In plants, as in other eukaryotes, most synonymous codons of the genetic code are not used with equal frequency, but instead some codons are preferred, whereas others are rare. Circumstantial evidence led to the suggestion that rare codons have a negative influence on mRNA stability. To address this question experimentally, rare codons encoded by a Bacillus thuringiensis (B.t.) toxin gene (cryIA(c)) or a synthetic sequence were introduced into a phytohemagglutinin (PHA) reporter gene. In neither case was the mRNA stability appreciably diminished in stably transformed tobacco cell cultures nor was the accumulation of mRNA in transgenic plants affected. Thus rare codons do not appear to be sufficient to cause rapid degradation of the PHA mRNA and potentially other mRNAs in plants.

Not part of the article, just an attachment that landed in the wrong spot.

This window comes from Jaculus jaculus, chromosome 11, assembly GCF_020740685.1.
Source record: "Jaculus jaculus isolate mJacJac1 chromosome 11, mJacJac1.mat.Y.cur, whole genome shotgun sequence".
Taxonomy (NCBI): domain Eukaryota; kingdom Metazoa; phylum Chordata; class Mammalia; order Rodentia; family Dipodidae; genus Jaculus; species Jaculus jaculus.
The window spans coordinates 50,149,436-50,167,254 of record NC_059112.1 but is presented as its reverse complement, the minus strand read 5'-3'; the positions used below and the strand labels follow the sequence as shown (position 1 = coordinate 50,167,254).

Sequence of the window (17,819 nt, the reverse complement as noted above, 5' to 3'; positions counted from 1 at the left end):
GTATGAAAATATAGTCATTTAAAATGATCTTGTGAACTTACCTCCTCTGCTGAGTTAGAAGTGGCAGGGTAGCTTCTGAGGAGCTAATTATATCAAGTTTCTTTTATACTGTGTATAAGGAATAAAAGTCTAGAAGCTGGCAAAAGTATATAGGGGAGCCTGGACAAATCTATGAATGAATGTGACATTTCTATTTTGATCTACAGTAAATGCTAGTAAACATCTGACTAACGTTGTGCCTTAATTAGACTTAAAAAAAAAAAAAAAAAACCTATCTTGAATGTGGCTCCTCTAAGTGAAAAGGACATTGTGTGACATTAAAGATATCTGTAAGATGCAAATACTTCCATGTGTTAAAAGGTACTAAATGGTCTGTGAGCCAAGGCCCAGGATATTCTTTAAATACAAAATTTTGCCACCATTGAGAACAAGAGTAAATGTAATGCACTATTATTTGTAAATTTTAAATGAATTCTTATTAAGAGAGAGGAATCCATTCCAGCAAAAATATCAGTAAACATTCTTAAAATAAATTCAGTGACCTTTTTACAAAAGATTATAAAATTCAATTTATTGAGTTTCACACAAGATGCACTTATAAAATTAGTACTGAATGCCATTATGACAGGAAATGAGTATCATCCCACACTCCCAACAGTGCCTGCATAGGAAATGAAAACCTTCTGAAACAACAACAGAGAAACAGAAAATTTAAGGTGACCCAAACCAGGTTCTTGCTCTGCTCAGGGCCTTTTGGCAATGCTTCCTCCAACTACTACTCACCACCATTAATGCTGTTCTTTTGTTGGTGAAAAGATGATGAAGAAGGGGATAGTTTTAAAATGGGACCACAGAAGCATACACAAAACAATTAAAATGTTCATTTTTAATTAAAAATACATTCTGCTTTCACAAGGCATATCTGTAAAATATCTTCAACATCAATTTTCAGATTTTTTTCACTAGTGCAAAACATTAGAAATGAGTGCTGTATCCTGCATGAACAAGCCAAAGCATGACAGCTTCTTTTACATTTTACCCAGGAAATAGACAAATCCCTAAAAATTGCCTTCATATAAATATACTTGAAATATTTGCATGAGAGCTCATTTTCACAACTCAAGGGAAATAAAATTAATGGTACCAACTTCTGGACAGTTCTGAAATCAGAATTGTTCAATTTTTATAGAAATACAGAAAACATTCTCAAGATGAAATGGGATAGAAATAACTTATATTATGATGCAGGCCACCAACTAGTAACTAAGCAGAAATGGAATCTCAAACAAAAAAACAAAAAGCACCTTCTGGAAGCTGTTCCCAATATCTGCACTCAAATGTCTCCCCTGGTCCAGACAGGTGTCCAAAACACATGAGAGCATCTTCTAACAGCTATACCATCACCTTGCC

Plant Molecular Biology – Springer Journals
Published: Sep 30, 2004
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